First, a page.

Georgia was still a young colony when the Declaration of Independence was signed. Founded in 1733 in Savannah, she was only 43 years old at the time. The number of native-born Georgians was small. That is why none of the three signers of the Declaration of Independence from Georgia were natives.
One was actually born in England. George Walton was born in Prince Edward County, Virginia, in 1741. He lost his parents early and adopted by an uncle. Records show that he was apprenticed as a carpenter. There are no other records of his early life. He finally showed up in Savannah in 1769. There he undertook the study of law and was admitted to the bar in 1774.
Walton was elected Secretary of Georgia‘s Provisional Council, and made President of the Council of Safety. In 1776, he was elected to the Continental Congress, where he signed the Declaration of Independence.
His political career was marred by a conflict with Button Gwinnett, during which one of his supporters challenged Gwinnett to a duel, ending in Gwinnett’s death.
Lyman Hall was born in Connecticut in 1724. He studied medicine at Yale College and opened a medical practice in Charleston, S.C. He did well enough to buy land in Georgia for a plantation. He secured election to the Continental Congress, where he was involved in provisioning food and medicine for the Revolutionary Armies.
When the war reached Savannah, Hall’s property was burned and he stood accused of high treason. He fled to Charleston, which was also overtaken by the British. He then fled to Connecticut, where he was protected by his family.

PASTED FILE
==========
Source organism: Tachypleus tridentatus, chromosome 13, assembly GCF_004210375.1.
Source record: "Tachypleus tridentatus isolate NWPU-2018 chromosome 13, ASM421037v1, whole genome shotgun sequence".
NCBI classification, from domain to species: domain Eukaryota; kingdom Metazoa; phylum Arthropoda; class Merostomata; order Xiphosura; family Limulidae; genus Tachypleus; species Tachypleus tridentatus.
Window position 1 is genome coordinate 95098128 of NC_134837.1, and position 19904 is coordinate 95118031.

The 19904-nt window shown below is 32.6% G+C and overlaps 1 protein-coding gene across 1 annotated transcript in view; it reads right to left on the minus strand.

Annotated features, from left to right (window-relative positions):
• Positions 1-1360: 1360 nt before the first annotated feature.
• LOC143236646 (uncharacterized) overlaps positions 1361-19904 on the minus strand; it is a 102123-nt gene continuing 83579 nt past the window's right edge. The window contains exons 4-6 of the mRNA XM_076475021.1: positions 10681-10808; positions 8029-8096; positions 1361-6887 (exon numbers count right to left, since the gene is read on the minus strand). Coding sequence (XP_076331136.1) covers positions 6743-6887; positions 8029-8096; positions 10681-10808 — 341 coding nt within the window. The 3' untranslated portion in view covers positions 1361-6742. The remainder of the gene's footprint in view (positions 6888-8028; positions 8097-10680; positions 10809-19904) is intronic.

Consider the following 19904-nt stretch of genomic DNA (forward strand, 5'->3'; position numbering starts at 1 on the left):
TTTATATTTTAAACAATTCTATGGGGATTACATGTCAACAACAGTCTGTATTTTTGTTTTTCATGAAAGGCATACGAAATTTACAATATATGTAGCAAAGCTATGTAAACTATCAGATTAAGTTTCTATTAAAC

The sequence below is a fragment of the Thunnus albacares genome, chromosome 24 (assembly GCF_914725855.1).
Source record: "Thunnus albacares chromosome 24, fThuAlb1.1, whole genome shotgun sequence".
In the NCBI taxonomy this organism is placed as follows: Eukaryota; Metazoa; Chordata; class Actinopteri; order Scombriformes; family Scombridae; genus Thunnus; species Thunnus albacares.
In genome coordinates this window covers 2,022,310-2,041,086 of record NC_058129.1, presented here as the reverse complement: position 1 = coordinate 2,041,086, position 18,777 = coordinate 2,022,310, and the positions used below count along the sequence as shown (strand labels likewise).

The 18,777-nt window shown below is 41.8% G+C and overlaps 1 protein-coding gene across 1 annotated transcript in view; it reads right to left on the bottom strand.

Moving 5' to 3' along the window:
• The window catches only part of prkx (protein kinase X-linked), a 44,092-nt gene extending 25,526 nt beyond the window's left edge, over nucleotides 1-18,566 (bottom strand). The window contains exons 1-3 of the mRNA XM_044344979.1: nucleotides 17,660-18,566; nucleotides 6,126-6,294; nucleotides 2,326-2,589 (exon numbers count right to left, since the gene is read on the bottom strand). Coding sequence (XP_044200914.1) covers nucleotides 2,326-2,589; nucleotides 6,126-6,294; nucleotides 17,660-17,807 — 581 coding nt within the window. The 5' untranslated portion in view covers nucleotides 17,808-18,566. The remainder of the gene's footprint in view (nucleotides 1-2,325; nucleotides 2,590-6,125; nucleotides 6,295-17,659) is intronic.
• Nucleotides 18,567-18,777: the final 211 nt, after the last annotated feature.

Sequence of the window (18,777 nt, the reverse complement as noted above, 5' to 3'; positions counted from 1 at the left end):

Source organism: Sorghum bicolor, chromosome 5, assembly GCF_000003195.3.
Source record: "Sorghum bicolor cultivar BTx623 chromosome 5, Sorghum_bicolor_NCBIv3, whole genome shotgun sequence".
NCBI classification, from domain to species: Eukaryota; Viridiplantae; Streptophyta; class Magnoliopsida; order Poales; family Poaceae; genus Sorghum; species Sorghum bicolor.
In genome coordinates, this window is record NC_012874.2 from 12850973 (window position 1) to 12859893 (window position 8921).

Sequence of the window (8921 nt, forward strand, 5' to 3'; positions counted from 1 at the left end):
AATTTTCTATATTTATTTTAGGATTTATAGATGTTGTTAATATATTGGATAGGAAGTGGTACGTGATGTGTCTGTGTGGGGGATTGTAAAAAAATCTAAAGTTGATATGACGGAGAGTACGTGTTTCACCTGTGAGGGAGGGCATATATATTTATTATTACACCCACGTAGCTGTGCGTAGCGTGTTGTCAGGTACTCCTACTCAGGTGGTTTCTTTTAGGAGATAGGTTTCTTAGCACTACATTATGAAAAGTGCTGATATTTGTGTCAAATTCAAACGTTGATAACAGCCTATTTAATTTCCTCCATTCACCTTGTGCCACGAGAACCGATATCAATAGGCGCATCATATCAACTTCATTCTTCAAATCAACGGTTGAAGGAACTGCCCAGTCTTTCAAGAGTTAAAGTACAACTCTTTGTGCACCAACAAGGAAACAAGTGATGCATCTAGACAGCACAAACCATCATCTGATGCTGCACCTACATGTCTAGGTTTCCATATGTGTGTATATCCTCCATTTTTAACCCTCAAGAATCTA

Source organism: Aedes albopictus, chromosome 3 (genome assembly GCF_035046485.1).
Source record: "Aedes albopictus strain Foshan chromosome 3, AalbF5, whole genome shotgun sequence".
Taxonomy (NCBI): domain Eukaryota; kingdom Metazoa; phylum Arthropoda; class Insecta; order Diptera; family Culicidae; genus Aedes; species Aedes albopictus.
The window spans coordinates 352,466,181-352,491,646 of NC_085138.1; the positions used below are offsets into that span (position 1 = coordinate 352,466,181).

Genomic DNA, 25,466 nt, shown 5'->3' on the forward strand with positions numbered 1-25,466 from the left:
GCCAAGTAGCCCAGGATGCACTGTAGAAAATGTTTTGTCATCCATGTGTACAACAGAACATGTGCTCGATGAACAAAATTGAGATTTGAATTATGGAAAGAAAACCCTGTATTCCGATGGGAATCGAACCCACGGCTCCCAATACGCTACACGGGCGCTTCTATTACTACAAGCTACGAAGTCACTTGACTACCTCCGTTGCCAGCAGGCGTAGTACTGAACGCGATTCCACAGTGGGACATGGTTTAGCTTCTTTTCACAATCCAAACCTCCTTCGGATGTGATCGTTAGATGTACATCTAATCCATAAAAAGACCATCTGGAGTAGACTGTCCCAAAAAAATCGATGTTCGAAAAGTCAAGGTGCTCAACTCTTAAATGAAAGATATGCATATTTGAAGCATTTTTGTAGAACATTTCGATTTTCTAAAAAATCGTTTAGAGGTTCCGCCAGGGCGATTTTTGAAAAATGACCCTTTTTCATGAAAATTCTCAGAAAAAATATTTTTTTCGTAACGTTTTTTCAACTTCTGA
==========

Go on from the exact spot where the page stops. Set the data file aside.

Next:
Button Gwinnett was a native of England, where he was born about the year 1732. His parents were respectable in life, and gave their son as good an education as their moderate circumstances would allow. Gwinnett launched his career as a merchant in the city of Bristol. After his marriage, he moved to Charleston, S.C., and continued as a merchant until he liquidated his stock. He purchased a large tract of land in Georgia and became a planter. Gwinnett, unhappy with the actions of his opponents, challenged a General M’Intosh to a duel. They fought at close range resulting in severe wounds for each. Gwinnett’s wound was fatal and he died on the 27th of May 1777, at the age of 45.
These three men played key roles in the development of Georgia, and all three were rewarded by having a county in Northeast Georgia named for them.
Last year, at the Colbert Independence Day festival, I conducted a survey asking celebrants to name the three Georgia signers. Only two people were able to do so. So now you know who they were.
Frank Gillispie is founder of The Madison County Journal. His e-mail address is firstname.lastname@example.org. His website can be accessed at http://www.frankgaillispie.com/gillispieonline.
We should look to the Declaration Of Independence for more understanding of the Constitution . It is as important if not more important than the Constitution in explaining our reasons for separation in the first place.
I read it regularly and it is really Erie when you read it and see so many similarities in the actions of our Federal Government today.
All you would need to do is change the wording slightly maybe like King to President and Parliament to Congress and its seems as if we are right back where we started form .
I wonder how we can say we are so proud of our troops fighting for our freedom and the freedom of oppressed nations while we send our youth to die for what we sit on our hands and let our own Government take away from us right here at home. This to me doesn't show honor to our troops. If anything its a disgrace not honor !